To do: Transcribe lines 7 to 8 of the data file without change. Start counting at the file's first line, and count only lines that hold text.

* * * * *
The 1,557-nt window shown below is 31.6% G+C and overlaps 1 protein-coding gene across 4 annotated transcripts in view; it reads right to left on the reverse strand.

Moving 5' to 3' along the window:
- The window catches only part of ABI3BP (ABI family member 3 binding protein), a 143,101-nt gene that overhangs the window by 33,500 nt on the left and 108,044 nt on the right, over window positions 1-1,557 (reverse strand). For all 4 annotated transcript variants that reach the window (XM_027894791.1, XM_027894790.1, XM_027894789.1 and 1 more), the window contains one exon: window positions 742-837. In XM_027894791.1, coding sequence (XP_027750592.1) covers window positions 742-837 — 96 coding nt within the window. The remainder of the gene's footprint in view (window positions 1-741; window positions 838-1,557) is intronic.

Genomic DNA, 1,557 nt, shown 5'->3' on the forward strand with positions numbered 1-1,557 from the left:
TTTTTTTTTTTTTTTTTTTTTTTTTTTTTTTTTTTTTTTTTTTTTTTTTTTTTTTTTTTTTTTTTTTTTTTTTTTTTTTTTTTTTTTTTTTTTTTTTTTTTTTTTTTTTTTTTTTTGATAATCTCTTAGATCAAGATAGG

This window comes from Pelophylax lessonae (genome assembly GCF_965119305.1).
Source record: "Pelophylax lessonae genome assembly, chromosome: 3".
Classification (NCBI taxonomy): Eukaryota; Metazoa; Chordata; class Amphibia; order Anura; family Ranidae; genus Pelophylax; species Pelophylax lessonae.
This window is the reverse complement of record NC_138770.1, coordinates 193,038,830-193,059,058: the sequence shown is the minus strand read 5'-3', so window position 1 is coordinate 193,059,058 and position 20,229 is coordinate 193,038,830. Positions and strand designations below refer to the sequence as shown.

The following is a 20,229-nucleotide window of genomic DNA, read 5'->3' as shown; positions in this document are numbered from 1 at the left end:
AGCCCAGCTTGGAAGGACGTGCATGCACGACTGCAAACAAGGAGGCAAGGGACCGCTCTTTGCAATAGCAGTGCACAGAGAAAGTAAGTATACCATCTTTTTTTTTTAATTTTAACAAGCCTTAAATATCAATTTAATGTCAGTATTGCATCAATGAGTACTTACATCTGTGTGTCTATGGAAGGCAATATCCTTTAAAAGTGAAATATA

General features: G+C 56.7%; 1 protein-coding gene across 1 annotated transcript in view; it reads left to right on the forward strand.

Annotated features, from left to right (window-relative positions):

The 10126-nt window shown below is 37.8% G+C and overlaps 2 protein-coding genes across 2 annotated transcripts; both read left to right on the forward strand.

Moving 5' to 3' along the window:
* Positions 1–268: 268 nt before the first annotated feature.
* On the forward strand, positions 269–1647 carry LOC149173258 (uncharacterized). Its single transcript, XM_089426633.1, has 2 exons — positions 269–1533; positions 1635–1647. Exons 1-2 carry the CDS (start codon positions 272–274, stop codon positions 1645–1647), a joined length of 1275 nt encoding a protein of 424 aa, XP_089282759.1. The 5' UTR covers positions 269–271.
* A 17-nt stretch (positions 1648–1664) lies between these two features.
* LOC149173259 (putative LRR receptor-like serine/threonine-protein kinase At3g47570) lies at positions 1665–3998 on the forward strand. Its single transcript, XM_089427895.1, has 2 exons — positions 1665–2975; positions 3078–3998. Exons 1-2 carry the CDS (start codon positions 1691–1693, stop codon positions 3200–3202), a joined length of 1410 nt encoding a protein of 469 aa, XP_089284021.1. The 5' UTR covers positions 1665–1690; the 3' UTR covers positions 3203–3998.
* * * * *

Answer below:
Source record: "Pelophylax lessonae genome assembly, chromosome: 3".
Classification (NCBI taxonomy): Eukaryota; Metazoa; Chordata; class Amphibia; order Anura; family Ranidae; genus Pelophylax; species Pelophylax lessonae.